Marquis de Condorcet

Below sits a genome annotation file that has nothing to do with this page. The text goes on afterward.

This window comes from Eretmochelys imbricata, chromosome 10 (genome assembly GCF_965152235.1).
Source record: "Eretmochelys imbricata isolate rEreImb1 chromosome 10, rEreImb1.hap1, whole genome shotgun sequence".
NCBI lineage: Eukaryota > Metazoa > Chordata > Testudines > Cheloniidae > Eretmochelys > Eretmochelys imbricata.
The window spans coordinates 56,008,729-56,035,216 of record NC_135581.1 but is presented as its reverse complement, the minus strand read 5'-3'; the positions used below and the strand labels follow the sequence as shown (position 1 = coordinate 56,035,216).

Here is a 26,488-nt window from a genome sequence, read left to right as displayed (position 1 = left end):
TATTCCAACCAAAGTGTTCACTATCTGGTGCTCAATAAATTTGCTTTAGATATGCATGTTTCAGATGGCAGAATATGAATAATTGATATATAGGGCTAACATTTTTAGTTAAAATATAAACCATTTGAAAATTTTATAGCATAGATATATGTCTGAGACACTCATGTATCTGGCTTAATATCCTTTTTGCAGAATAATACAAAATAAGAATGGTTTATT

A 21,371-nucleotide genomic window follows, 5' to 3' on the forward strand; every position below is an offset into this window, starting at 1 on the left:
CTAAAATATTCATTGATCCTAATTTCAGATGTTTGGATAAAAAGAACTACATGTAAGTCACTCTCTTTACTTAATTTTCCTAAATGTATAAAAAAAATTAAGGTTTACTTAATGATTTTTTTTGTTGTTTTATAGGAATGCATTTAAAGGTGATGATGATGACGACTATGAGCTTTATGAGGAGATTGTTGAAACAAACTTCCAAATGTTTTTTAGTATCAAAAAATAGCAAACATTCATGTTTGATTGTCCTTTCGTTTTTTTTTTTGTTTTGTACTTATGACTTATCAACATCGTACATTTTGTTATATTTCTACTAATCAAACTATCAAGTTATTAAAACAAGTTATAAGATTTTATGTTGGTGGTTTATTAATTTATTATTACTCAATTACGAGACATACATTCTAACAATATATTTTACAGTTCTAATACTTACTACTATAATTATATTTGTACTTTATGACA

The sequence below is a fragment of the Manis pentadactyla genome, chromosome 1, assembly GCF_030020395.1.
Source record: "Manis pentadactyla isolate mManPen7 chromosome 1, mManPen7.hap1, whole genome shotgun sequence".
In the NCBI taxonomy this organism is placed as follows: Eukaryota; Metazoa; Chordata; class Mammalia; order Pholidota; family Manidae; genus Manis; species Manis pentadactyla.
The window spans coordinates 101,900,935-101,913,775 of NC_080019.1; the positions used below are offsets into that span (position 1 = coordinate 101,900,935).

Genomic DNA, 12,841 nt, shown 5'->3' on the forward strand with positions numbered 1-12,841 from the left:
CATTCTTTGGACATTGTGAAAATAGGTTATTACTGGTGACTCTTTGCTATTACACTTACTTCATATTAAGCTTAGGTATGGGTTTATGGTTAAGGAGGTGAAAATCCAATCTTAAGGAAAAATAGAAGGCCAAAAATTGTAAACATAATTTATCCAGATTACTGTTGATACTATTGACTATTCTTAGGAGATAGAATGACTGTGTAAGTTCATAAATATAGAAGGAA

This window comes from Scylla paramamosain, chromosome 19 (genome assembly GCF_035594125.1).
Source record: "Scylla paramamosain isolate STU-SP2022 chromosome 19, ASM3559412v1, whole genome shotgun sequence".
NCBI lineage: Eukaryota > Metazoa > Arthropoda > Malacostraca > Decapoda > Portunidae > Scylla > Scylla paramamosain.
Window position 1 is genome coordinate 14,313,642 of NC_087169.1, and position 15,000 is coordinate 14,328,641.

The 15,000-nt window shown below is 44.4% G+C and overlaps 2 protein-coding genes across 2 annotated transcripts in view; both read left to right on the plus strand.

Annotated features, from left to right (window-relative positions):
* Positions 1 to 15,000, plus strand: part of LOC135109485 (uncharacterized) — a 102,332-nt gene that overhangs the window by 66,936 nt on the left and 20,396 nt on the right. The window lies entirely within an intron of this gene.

To identify the Enlightenment squarely with the popular connotations of “progress” would be an over-simplification; to identify such progress squarely with the Marquis de Condorcet (1743-1794), however, would be entirely proper. Condorcet’s most famous work, the Sketch of the Progress of the Human Mind (1796), is characterized by an enthusiastic, unrestrained optimism regarding humankind’s potential for material, intellectual, and social improvement. Such confidence, in the breadth of human aspirations which it includes, and in their particular combinations, did not easily suit earlier Enlightenment thinkers. The leading French man of letters, Voltaire, was never able to convince himself that clear-thinking and commonsense reason could significantly alter the balance of good and evil in the world; philosopher David Hume agreed with Voltaire that humanity stood as great a chance of regressing to barbarism as of attaining political, religious, or moral stability, let alone indefinite progress. Neither Voltaire nor Hume was deterred, however, from offering concrete suggestions for the rearrangement of social institutions along more rational lines; yet their confidence was moderated by an estimation of human nature as influenced as much by non-rational as by rational forces. In the final writings of Condorcet represented in this selection, this hesitation is overcome, and the progress of humankind is made a direct function of the rational faculties of the race. This vision, often seen as a culmination of the Enlightenment, was to be tremendously influential in the following century.